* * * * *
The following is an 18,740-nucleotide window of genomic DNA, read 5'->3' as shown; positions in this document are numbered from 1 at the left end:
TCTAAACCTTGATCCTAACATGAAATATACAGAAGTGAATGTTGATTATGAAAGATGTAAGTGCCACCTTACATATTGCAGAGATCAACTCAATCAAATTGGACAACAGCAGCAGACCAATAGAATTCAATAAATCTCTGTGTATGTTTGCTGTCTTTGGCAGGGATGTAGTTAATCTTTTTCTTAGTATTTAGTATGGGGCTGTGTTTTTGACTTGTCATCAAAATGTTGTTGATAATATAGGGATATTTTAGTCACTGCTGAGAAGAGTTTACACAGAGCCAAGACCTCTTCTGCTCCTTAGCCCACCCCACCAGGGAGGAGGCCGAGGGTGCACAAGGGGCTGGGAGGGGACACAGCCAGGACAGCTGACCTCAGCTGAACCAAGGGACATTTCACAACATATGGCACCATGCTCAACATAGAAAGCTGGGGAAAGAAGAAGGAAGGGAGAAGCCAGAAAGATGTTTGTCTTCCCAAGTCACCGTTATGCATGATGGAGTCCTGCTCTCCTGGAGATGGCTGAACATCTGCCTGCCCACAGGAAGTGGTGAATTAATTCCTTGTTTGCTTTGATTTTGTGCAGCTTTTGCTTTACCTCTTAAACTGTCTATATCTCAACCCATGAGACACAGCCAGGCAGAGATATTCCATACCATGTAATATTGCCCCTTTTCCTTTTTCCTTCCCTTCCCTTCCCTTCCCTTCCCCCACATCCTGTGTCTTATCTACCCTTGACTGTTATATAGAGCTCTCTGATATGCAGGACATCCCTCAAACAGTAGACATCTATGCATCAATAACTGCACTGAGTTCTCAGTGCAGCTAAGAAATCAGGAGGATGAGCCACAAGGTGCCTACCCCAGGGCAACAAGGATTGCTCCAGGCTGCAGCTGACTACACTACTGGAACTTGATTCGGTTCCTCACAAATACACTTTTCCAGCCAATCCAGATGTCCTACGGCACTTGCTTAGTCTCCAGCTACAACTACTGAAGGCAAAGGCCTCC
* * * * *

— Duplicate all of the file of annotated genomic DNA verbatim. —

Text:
The following is an 18,740-nucleotide window of genomic DNA, read 5'->3' as shown; positions in this document are numbered from 1 at the left end:
TCTAAACCTTGATCCTAACATGAAATATACAGAAGTGAATGTTGATTATGAAAGATGTAAGTGCCACCTTACATATTGCAGAGATCAACTCAATCAAATTGGACAACAGCAGCAGACCAATAGAATTCAATAAATCTCTGTGTATGTTTGCTGTCTTTGGCAGGGATGTAGTTAATCTTTTTCTTAGTATTTAGTATGGGGCTGTGTTTTTGACTTGTCATCAAAATGTTGTTGATAATATAGGGATATTTTAGTCACTGCTGAGAAGAGTTTACACAGAGCCAAGACCTCTTCTGCTCCTTAGCCCACCCCACCAGGGAGGAGGCCGAGGGTGCACAAGGGGCTGGGAGGGGACACAGCCAGGACAGCTGACCTCAGCTGAACCAAGGGACATTTCACAACATATGGCACCATGCTCAACATAGAAAGCTGGGGAAAGAAGAAGGAAGGGAGAAGCCAGAAAGATGTTTGTCTTCCCAAGTCACCGTTATGCATGATGGAGTCCTGCTCTCCTGGAGATGGCTGAACATCTGCCTGCCCACAGGAAGTGGTGAATTAATTCCTTGTTTGCTTTGATTTTGTGCAGCTTTTGCTTTACCTCTTAAACTGTCTATATCTCAACCCATGAGACACAGCCAGGCAGAGATATTCCATACCATGTAATATTGCCCCTTTTCCTTTTTCCTTCCCTTCCCTTCCCTTCCCTTCCCCCACATCCTGTGTCTTATCTACCCTTGACTGTTATATAGAGCTCTCTGATATGCAGGACATCCCTCAAACAGTAGACATCTATGCATCAATAACTGCACTGAGTTCTCAGTGCAGCTAAGAAATCAGGAGGATGAGCCACAAGGTGCCTACCCCAGGGCAACAAGGATTGCTCCAGGCTGCAGCTGACTACACTACTGGAACTTGATTCGGTTCCTCACAAATACACTTTTCCAGCCAATCCAGATGTCCTACGGCACTTGCTTAGTCTCCAGCTACAACTACTGAAGGCAAAGGCCTCC